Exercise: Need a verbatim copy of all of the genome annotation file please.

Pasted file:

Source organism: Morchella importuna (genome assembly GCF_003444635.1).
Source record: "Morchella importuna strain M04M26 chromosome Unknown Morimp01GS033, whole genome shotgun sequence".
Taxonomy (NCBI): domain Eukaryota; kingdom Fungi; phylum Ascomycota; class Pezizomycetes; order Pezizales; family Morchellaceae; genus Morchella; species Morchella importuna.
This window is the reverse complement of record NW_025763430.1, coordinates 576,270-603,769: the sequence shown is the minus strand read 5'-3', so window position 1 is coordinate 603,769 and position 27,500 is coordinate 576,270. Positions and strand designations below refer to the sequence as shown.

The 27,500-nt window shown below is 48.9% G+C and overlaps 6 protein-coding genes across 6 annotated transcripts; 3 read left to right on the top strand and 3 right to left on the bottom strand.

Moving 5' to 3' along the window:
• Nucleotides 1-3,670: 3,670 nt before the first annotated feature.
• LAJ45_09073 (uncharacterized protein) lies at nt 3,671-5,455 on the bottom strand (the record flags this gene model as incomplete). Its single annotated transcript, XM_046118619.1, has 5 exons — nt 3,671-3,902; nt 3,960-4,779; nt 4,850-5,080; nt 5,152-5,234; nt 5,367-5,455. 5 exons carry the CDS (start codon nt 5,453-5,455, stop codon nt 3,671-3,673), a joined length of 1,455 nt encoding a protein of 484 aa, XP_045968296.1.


Source organism: Morchella importuna (genome assembly GCF_003444635.1).
Source record: "Morchella importuna strain M04M26 chromosome Unknown Morimp01GS033, whole genome shotgun sequence".
Taxonomy (NCBI): domain Eukaryota; kingdom Fungi; phylum Ascomycota; class Pezizomycetes; order Pezizales; family Morchellaceae; genus Morchella; species Morchella importuna.
This window is the reverse complement of record NW_025763430.1, coordinates 576,270-603,769: the sequence shown is the minus strand read 5'-3', so window position 1 is coordinate 603,769 and position 27,500 is coordinate 576,270. Positions and strand designations below refer to the sequence as shown.

The 27,500-nt window shown below is 48.9% G+C and overlaps 6 protein-coding genes across 6 annotated transcripts; 3 read left to right on the top strand and 3 right to left on the bottom strand.

Moving 5' to 3' along the window:
• Nucleotides 1-3,670: 3,670 nt before the first annotated feature.
• LAJ45_09073 (uncharacterized protein) lies at nt 3,671-5,455 on the bottom strand (the record flags this gene model as incomplete). Its single annotated transcript, XM_046118619.1, has 5 exons — nt 3,671-3,902; nt 3,960-4,779; nt 4,850-5,080; nt 5,152-5,234; nt 5,367-5,455. 5 exons carry the CDS (start codon nt 5,453-5,455, stop codon nt 3,671-3,673), a joined length of 1,455 nt encoding a protein of 484 aa, XP_045968296.1.